Nonbei Yokocho became like a second home to me while I was there. If I ever had a night where I was not sure what to do, I would start it at Non and before you know it the night would manifest itself. All of the best friends I made and best times I had originated from Nonbei Yokocho.

  For even more clubs check out the map below. Also marked cpl good restaurants and a universal ATM.


View Useful Places Around Shibuya in a larger map

Yep, the clubs over there are something else. Check out my article on the different locations around Tokyo for a better idea of just how much Tokyo varies from district to district. Below is a snippet from my old drunken ramblings on the original Shibuya Daze blog, provided for your amusement or, more likely, complete lack thereof:

...for any of y'all that have ever been to a rave, that is probably the closest thing I can compare it to -- but even that does not do justice to these kick-ass clubs. Let's try something: Imagine a rave, complete with a DJ, light-show, and fog machine, but now up the number of DJs to half-dozen and through in more lights and more fog machines. Take away all the people doing drugs and replace it with people getting drunk; Not too drunk though, most people here know when to stop. Now, still imagining, forget all the drama and arguments / fights that come up at raves and replace those with people all smiling, laughing, and telling stories. Now, still imagining, throw in a few huge bars offering great drinks at great prices, staffed with cute Asian ladies that refuse to take tips, and don't forget to add a couple more cute Asian women dancing up on the bar or stage. Then take this image that you have in your head, and put it on steroids, to really knock it up another few notches. That, my friends, is what all the clubs over here are like. It is unbelievable to say the least.

And, you know, while I was writing that I realized something else: in all the bars and clubs that Mayu and I have been to, we have not seen so much as one dispute or argument between people, not the slightest thing, whether it be between couples or just friends. Does not happen here. There is no drama whatsoever. Its the exact opposite of clubs back home, where there is always some drama or a fight about to break out, usually due to some drunken idiot. I am still amazed that with a city this size, and with that many people partying, that nothing happens. At least on the surface.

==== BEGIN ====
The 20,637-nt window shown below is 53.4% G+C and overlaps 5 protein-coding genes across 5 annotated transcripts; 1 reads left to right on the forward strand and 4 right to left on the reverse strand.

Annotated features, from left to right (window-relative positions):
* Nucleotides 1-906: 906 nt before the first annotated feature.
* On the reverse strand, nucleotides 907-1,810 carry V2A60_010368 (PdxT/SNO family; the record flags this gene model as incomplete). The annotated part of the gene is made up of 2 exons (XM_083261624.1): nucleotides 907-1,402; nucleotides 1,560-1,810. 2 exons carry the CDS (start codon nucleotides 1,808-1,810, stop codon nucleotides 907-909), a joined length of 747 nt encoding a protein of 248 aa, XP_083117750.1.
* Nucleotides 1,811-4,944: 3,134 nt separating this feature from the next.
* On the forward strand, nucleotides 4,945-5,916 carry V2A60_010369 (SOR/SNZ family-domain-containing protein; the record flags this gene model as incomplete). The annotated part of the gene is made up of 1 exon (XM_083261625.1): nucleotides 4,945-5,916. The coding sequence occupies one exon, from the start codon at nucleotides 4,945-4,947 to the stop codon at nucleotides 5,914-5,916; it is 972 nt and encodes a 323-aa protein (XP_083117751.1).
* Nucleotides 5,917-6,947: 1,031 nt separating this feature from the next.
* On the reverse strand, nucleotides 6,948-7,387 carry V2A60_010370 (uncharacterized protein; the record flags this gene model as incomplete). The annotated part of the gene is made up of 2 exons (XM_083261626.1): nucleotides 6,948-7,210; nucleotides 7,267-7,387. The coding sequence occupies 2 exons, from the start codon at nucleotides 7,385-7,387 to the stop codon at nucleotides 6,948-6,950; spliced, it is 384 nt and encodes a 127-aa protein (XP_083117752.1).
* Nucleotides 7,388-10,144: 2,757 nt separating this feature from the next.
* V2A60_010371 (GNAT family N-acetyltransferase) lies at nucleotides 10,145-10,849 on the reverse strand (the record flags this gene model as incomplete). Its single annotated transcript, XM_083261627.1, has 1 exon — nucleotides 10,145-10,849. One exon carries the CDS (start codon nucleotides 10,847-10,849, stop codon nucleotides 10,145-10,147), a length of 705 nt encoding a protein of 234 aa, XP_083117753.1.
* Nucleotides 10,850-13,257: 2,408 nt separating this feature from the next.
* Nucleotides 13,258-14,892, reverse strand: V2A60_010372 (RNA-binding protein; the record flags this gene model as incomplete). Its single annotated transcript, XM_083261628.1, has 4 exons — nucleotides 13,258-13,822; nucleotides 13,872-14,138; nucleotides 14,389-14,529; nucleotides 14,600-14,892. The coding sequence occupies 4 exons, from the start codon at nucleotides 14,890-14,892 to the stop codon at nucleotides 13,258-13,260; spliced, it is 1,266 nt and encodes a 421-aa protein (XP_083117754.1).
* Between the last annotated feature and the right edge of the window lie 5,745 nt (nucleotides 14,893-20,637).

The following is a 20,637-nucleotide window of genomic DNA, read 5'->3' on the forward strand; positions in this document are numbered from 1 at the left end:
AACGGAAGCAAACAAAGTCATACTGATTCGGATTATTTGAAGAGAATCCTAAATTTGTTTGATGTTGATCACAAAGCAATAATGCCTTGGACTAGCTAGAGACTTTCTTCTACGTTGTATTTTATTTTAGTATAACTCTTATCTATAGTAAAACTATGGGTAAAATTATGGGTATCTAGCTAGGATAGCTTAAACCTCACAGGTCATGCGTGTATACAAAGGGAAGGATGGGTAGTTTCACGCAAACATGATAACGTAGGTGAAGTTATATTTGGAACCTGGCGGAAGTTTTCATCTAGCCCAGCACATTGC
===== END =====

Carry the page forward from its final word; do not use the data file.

Have you partied in Japan? Still thinking about a job as the throw-up guy? Apply below!

Published in Japan

Located in the Gulf of Nicoya, Tortuga Island is actually comprised of two islands with a combined total landmass of only about one square mile. But despite its small size, Isla La Tortuga is one of Costa Rica's most popular tourist destinations and a great day-trip. We went with Calypso Cruises in a group of nearly four dozen, but there was also another similarly-sized group with a different excursion company further down on the island.

Map of the location of Puntarenas and Tortuga Island, Costa Rica

The island is home to a total of 12 residents. They are native Costa Ricans who subsist entirely off renting out beach chairs, jet-skis, snorkels, and other beach- and water-related goods to the flocking tourists. As such you can expect to pay a nice price for everything. They even offer wifi: $15 for 15 minutes. Undoubtedly these islanders make more than the average Costa Rican citizen, but life there is not as perfect as it seems. As one island tico informed me, it is 9 guys and only 3 girls, so "we need more girls...tell more girls to come visit."

Tortuga Island, Costa Rica

Tortuga Island, Costa Rica

Tortuga Island, Costa Rica


The beautiful and nearly unihabited Isla La Tortuga!

The island itself is quite charming. It is comprised of a nice beach area with smooth sand but one end does have a rather a sizable amount of coral chunks and other small rocks mixed in with the sand. There are a couple small wooden structures on the island, one used as a kitchen, another as a bar, and yes of course a final one featuring a pair of restrooms. There is also lots of picnic tables and beach chairs set up in advance, although the beach chairs cost $7-8/hr through the local islanders, not your tour company -- but I'll get back to that shortly. The island is thickly wooded. Supposedly there is a trail you can take that leads through the brush out to a very picturesque area, or so I've been told.

We booked the trip through Calypso Cruises and it just so happens that their office/dock is located literally just a few dozen feet from Pearla del Pacifico, the only hostel/hotel in Puntarenas and hands-down the best hostel in all of Central America!

Calypso Cruises will have an air-conditioned van pick you up early in the morning from a few of the nearby towns -- San Jose, Jaco, Quepos / Manuel Antonio, Monteverde -- and transport you to Puntarenas, where you will be served a traditional Costa Rican breakfast. The CC boat is a two-story 71 ft long catamaran named Manta Raya that is equipped with two giant hammocks stretched between twin hulls and two fresh water pools. The lower deck houses the bar and lounge as well as dual restrooms / changing rooms.

Casting Off...